Learning Management System (LMS) Project Updates

UIT Academic Technology continues to facilitate the Tufts University LMS project in partnership with the LMS Advisory and Core Teams and associated working groups. The outcome of the project this year will be a recommendation for comprehensive next-generation Tufts University learning management system strategy, including a focus on effective service and support models to enable meaningful use of course tools to support teaching, learning, and collaboration.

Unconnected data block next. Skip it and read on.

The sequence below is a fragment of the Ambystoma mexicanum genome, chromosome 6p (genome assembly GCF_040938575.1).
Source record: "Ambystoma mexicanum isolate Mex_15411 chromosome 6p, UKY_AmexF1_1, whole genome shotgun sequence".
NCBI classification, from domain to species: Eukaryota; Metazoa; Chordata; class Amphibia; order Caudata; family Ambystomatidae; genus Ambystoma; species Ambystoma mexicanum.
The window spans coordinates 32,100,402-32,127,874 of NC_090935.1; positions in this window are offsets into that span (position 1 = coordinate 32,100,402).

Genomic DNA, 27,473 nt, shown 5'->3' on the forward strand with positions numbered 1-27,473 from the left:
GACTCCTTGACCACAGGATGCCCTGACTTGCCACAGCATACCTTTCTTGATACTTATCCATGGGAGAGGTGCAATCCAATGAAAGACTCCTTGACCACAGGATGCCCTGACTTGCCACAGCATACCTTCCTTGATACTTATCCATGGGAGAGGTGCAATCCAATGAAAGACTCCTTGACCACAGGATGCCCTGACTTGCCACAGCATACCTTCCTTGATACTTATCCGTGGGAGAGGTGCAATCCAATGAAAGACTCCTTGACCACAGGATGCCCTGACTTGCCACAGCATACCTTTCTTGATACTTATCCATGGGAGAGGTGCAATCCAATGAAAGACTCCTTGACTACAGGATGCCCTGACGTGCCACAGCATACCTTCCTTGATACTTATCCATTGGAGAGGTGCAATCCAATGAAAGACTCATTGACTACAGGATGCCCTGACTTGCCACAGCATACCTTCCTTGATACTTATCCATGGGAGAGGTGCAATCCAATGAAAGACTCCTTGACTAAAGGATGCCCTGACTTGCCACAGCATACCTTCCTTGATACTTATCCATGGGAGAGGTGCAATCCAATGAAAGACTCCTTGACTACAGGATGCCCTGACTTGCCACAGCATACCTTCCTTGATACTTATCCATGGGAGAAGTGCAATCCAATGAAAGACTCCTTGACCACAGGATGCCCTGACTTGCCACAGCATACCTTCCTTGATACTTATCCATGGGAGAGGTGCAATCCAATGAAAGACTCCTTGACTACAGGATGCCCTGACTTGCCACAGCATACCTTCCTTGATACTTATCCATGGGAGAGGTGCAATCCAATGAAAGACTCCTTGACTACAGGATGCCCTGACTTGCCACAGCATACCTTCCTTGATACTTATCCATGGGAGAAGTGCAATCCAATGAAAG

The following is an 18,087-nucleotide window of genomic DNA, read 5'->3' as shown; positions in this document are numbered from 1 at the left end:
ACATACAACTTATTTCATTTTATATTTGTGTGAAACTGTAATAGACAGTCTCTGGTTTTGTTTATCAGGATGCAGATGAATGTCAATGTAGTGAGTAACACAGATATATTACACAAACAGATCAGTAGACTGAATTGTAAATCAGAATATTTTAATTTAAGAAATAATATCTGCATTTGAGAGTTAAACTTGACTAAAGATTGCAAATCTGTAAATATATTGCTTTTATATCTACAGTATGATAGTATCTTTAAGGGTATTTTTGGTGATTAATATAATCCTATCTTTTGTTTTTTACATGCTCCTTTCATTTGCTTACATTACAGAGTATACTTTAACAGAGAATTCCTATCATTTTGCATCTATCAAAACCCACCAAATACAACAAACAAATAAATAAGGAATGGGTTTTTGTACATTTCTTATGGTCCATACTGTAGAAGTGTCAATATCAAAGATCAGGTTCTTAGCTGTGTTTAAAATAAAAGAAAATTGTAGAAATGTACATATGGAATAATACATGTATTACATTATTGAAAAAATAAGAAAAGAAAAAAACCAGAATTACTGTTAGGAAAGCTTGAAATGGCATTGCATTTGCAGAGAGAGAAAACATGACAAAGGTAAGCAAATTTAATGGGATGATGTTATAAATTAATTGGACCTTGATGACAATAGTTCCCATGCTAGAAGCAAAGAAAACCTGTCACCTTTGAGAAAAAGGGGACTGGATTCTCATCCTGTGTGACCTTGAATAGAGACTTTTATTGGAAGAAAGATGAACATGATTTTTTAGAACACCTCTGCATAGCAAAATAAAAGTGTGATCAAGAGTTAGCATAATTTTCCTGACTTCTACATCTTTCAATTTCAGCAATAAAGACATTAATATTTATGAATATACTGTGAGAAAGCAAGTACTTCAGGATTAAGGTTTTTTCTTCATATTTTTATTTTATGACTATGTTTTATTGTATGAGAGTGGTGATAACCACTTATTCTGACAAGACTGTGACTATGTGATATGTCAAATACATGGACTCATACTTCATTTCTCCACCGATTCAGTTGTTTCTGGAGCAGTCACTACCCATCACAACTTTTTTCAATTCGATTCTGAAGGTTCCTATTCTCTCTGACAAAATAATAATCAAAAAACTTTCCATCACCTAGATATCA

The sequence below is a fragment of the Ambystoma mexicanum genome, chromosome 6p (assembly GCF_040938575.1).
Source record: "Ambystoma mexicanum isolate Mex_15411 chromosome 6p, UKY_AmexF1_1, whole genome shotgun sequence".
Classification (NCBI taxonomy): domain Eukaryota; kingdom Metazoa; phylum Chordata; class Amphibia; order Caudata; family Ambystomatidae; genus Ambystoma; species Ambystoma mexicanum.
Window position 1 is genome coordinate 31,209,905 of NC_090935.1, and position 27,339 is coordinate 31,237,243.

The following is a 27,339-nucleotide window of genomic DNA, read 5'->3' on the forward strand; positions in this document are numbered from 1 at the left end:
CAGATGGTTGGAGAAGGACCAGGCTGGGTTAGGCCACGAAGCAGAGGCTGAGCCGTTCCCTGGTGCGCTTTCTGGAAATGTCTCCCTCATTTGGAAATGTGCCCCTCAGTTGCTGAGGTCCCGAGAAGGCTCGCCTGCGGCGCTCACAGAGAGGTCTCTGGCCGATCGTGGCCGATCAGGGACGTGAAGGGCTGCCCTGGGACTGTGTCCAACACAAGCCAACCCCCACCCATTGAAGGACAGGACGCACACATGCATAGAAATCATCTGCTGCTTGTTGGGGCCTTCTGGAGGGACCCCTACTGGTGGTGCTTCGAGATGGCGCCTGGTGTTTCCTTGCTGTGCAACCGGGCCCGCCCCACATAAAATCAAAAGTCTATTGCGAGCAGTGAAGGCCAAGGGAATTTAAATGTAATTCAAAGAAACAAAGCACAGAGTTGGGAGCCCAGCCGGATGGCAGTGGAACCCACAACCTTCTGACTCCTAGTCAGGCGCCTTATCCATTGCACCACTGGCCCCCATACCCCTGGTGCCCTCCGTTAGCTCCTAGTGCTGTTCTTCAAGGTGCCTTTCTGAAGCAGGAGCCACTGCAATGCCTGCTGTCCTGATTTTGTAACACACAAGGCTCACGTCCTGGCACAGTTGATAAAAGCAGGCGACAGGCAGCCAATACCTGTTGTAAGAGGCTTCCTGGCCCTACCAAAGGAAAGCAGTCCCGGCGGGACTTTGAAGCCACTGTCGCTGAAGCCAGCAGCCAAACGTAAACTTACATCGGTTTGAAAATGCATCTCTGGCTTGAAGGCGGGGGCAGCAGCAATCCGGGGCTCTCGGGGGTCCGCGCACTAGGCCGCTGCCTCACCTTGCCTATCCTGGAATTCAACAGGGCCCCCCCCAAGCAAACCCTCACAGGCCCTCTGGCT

In 2008-09, the project team interviewed faculty, students, and staff across Schools and programs to understand how they are currently using the available platforms at Tufts (Blackboard, TUSK, ANGEL Learning, Moodle, Spark, etc.), and the desired and required features they would like in a new platform. The team defined functional requirements for a next-generation Tufts platform over the summer, sent a Request for Information (RFI) to leading LMS service providers in August, and is reviewing responses currently. Accessibility, security, and student information system (SIS) integration working groups have contributed research and analysis to inform the process. The architecture working group has reviewed technical design of the leading LMS platforms under consideration and reported on affordances of the respective architectures. The Core Team has been synthesizing the range of data, interviewing colleagues at peer institutions to learn from their LMS strategies and service models, and beginning to evaluate potential strategy scenarios for the Tufts context. This year members of the community will be invited to participate in demos and usability testing of the leading platforms as we move toward refining the Tufts LMS strategy recommendations. Please visit the project site to learn more: